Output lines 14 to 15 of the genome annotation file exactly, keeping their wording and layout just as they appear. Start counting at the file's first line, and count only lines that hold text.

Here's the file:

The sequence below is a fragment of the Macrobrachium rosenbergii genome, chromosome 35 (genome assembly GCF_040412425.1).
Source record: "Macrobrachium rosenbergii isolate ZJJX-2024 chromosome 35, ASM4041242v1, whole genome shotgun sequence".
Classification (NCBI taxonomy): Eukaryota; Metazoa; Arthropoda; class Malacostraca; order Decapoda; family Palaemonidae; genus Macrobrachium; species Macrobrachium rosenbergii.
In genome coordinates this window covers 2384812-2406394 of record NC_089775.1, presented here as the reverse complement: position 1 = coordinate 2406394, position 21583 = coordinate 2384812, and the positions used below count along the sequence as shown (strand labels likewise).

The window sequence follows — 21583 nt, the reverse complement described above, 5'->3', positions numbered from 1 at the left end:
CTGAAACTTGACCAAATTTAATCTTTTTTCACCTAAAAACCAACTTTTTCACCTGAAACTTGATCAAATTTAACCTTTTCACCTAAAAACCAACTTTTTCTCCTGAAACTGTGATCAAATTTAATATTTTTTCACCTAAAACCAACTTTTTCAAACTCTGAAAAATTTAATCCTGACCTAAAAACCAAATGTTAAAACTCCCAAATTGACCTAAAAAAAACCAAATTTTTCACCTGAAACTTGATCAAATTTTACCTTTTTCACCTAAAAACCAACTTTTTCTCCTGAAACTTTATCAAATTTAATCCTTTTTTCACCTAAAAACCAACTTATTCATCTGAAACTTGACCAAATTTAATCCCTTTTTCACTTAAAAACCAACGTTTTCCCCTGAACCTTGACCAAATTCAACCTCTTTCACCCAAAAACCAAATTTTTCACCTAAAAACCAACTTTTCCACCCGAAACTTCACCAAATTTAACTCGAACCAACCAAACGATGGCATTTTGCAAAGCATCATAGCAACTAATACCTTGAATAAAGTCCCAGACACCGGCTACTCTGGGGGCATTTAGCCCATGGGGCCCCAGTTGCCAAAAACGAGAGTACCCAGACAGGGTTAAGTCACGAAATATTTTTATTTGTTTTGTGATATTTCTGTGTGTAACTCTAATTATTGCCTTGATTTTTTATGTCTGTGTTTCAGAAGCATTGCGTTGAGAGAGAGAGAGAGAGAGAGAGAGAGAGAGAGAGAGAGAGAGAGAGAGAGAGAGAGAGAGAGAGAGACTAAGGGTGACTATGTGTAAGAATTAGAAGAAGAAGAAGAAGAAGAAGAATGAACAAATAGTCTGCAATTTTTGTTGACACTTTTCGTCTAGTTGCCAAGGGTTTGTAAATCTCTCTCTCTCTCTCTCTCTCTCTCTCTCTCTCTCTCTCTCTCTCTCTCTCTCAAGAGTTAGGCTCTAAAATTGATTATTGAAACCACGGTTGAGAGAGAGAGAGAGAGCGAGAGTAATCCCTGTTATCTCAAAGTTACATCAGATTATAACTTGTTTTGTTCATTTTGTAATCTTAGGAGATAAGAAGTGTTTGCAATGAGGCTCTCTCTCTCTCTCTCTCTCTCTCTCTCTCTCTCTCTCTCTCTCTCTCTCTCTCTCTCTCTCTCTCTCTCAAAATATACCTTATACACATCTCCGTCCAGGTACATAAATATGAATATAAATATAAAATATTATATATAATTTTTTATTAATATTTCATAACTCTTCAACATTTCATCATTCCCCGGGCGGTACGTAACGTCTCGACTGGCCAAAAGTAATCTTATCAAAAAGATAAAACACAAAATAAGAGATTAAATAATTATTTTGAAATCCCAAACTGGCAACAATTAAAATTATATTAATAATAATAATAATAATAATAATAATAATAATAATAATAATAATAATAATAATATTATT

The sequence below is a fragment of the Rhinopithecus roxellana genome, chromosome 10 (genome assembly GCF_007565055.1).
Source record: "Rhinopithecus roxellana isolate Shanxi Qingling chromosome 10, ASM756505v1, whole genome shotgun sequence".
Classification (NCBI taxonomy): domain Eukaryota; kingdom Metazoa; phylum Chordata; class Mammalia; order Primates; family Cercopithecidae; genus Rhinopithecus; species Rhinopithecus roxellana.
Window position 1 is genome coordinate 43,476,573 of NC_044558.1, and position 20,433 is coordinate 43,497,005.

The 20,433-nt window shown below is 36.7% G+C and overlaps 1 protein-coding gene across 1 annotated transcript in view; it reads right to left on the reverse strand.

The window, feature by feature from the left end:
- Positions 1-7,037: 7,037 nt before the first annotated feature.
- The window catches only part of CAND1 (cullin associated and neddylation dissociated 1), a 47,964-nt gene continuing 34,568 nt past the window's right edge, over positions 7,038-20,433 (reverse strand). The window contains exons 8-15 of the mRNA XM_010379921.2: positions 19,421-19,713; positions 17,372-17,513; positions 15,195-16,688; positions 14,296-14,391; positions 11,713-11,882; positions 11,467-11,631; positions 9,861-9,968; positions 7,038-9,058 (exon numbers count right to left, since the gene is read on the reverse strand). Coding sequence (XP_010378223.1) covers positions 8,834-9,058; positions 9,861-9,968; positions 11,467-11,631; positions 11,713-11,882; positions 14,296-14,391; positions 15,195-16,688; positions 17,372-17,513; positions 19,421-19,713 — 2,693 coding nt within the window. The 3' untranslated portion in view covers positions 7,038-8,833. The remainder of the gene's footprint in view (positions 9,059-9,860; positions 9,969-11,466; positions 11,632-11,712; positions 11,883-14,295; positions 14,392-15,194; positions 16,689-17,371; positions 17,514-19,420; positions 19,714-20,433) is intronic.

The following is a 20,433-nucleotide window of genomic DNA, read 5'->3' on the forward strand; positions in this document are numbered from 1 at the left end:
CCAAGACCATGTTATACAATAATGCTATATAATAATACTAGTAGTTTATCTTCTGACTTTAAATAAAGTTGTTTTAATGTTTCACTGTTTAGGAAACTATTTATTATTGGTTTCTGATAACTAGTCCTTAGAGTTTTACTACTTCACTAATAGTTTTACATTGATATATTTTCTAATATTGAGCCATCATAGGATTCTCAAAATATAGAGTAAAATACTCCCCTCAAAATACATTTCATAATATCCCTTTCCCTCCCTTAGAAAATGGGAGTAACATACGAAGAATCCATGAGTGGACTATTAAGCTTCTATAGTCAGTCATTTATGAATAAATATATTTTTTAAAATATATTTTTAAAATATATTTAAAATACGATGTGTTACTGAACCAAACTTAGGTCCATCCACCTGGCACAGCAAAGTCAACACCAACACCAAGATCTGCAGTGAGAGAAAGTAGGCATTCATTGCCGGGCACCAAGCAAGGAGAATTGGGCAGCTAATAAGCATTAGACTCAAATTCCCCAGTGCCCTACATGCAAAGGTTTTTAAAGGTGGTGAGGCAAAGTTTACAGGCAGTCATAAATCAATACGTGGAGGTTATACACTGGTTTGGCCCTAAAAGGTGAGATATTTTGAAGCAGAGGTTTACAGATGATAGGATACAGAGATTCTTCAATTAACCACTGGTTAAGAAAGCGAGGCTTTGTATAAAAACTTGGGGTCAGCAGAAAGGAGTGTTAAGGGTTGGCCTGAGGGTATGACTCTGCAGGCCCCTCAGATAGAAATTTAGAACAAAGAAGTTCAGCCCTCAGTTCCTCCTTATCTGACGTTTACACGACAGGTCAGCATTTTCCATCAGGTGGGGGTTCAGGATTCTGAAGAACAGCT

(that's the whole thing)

- The window catches only part of CAND1 (cullin associated and neddylation dissociated 1), a 47,964-nt gene continuing 34,568 nt past the window's right edge, over positions 7,038-20,433 (reverse strand). The window contains exons 8-15 of the mRNA XM_010379921.2: positions 19,421-19,713; positions 17,372-17,513; positions 15,195-16,688; positions 14,296-14,391; positions 11,713-11,882; positions 11,467-11,631; positions 9,861-9,968; positions 7,038-9,058 (exon numbers count right to left, since the gene is read on the reverse strand). Coding sequence (XP_010378223.1) covers positions 8,834-9,058; positions 9,861-9,968; positions 11,467-11,631; positions 11,713-11,882; positions 14,296-14,391; positions 15,195-16,688; positions 17,372-17,513; positions 19,421-19,713 — 2,693 coding nt within the window. The 3' untranslated portion in view covers positions 7,038-8,833. The remainder of the gene's footprint in view (positions 9,059-9,860; positions 9,969-11,466; positions 11,632-11,712; positions 11,883-14,295; positions 14,392-15,194; positions 16,689-17,371; positions 17,514-19,420; positions 19,714-20,433) is intronic.

The following is a 20,433-nucleotide window of genomic DNA, read 5'->3' on the forward strand; positions in this document are numbered from 1 at the left end: